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How Patagonia Responded to Finding Slavery in Their Supply Chain

by: Rosie Dalton | 4 years ago | Features

Image: the Patagonia logo is based off of Monte Fitzy Roy, also known as Cerro Chalten, Cerro Fitz Roy, or simply Mount Fitz Roy, which is a mountain located near El Chalten village, in the Southern Patagonian Ice Field in Patagonia, on the border between Argentina and Chile. Image source.

Patagonia is one of those companies that’s been around for such a long time (the 1970s, to be precise) and is so committed to environmental and social responsibility at all levels, that they’ve essentially become a wealth of information on the topic. The company’s VP of Environmental Initiatives, Rick Ridgeway is about as knowledgeable about issues like sustainability and transparency as they come. So, of course, we jumped at the opportunity to sit down with Rick last time he was in Sydney for a few days. All the way from California, we asked him about what’s on the cards next for Patagonia, what still needs to be done in the field of ethical fashion, and that infamous slavery incident.

Rosie Dalton: So I’ve read about how Patagonia discovered slave labour in its supply chain during 2011, and I’m really interested in the ways you dealt with that issue.
Rick Ridgeway: I was in the meeting when members of our production team (the ones who had made this discovery) first presented it to the company’s senior executives.

Rosie: How scary!
Rick: Yeah, our eyes were like this [wide eyed]. So, at the end of their presentation, our immediate response was that this was the kind of issue we’d be very unlikely to solve on our own. That it was the kind of issue to require multi stakeholder inclusion. In this case, we were going to have to partner with the Taiwanese government — because the factories were in Taiwan — and we were going to have to partner with the suppliers themselves, in a way that would make them feel safe about actually trying to [address] this.

Rosie: That sounds like a major undertaking.
Rick: It was and we knew that we had to try and avoid threatening [our suppliers]. We couldn’t go to them and say: ‘If you don’t fix this, we’re not going to work with you anymore’. We had to approach it as a partnership, so that’s what we did. After that very initial meeting, we knew we had to finish our due diligence; to let them know, that we were going public. We weren’t going to hide this, or keep it quiet. We decided to tell people we’d discovered slaves working in Patagonia’s supply chain and that we were going to fix it. So that’s what we did and it actually worked really well. We’re working closely with the Taiwanese government and some of the suppliers have already implemented changes to get rid of this issue, while others are in the process of fixing it.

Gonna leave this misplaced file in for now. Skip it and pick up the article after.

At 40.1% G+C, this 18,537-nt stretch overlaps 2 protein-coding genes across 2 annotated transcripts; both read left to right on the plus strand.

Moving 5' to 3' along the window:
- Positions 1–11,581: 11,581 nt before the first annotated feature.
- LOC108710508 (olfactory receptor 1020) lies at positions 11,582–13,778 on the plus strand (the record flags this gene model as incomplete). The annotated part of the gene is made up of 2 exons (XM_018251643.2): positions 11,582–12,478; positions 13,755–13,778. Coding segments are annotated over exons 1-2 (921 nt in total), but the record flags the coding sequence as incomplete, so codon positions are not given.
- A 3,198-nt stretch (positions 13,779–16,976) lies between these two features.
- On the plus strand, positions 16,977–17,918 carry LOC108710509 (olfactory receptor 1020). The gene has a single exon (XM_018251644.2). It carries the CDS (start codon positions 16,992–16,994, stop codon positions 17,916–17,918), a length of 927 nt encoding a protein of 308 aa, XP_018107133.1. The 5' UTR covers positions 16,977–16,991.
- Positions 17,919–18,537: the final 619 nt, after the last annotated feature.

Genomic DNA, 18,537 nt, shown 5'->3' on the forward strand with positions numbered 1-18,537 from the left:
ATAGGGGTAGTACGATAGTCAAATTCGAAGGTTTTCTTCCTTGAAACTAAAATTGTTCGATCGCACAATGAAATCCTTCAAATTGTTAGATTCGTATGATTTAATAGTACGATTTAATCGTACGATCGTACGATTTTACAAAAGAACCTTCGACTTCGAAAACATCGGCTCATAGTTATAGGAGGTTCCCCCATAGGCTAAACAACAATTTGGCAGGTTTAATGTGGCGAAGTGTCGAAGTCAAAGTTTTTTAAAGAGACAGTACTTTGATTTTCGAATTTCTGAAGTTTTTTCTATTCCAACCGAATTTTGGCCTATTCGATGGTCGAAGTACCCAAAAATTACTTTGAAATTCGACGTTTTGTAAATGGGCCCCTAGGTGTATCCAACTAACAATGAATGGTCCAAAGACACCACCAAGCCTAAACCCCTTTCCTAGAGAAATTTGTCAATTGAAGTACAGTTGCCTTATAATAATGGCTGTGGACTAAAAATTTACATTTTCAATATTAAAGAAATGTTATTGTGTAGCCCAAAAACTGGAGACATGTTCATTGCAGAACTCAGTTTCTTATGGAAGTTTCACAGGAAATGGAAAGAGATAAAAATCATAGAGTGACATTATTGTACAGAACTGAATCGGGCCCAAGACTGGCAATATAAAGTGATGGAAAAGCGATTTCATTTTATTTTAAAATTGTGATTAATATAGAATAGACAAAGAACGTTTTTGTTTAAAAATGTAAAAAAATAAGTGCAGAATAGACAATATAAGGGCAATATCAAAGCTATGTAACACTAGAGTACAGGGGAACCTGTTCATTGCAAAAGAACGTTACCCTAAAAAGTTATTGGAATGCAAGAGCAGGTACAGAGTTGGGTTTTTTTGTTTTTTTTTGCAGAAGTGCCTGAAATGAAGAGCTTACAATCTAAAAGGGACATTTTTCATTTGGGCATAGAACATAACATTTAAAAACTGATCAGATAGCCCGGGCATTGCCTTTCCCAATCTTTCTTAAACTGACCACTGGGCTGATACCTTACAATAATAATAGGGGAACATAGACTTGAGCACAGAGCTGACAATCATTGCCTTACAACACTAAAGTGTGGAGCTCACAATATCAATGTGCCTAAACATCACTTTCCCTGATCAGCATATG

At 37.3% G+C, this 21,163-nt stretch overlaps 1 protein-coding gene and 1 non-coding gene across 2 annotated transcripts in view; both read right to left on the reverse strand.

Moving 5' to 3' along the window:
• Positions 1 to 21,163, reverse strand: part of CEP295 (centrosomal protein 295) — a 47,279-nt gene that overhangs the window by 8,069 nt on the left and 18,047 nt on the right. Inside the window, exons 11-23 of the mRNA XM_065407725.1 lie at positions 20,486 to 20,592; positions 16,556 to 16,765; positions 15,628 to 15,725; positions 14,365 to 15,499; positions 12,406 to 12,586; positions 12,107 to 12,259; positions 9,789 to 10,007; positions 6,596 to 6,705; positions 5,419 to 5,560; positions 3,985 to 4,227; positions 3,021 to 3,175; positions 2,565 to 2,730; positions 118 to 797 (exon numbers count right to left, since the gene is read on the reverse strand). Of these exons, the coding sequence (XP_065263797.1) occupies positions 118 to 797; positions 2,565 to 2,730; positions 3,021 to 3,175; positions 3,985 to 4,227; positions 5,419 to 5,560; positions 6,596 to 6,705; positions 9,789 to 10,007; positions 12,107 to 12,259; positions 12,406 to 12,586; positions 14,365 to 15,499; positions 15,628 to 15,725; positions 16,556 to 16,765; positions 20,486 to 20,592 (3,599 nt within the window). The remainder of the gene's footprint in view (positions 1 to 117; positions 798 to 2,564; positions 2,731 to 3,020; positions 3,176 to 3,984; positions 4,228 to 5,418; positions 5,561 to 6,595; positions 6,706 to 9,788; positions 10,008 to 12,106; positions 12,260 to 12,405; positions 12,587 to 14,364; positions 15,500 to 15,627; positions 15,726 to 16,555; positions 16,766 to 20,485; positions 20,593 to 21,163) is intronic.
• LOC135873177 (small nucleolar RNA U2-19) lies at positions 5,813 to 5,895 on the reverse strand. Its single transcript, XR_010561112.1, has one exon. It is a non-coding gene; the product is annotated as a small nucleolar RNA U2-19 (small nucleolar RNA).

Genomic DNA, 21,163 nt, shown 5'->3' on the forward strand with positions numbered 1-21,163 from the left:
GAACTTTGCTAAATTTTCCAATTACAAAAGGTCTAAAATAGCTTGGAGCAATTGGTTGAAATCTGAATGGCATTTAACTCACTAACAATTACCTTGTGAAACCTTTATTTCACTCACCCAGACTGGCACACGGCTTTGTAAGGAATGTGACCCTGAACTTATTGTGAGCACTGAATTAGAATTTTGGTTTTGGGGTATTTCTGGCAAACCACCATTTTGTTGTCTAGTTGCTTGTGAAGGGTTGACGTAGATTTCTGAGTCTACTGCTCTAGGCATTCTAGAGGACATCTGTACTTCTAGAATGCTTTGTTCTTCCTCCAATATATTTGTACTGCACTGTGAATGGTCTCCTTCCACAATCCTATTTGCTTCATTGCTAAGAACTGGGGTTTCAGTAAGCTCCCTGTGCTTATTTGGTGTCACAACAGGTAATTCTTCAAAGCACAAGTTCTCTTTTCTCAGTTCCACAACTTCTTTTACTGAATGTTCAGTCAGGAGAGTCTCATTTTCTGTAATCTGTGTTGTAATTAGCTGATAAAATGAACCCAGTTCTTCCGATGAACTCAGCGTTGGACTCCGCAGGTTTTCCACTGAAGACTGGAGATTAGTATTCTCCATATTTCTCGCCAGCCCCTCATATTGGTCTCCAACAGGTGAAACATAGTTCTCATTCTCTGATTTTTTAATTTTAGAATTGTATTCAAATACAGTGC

Rosie: What were Patagonia’s main takeaways from that experience?
Rick: Well, it confirmed two really important things for us. Firstly that, in terms of relationships within the supply chain, the model that works best is the model of equal partnership. This is the model that recognises the days of colonialism belong to the last century. And secondly, that transparency should be defined as a willingness and openness to communicate to all of your stakeholders — and that includes, foremost, the public — what we’re doing that’s good; what we’re doing that’s bad and what we’re doing to fix it.

Rosie: Patagonia’s approach to this issue was really quite different to that of many other companies, then?
Rick: Well, when you leave a meeting like that, you leave feeling good —because you know that you’re on the right track. You walk out feeling energised; rather than thinking, ‘holy shit, how are we going to keep a lid on this?’ The other important thing to point out here is that this problem resided in the second and third tier of our supply chain — it resided in the mills and dye houses in Taiwan. It didn’t reside with the companies that we had contracted relationships with, but with the companies that they had contracted. So we mapped out the supply chain; we knew who all the people were in the second and third tiers and we went out and established relationships with them; relationships of equal partnership. It’s important to make it a place of inclusion, because you need to make it safe for them to have these discussions with you. They didn’t even think that this [slavery] was an issue, because they just didn’t view the world that way.

Rosie: I suppose that, for them, it’s just business.
Rick: Exactly. So not only did we not hide behind our contracted employers, but we were also actively mapping out the whole thing to find out where the problems were. We did our audits into those lower tiers and we discovered these issues, which cost us a lot of money.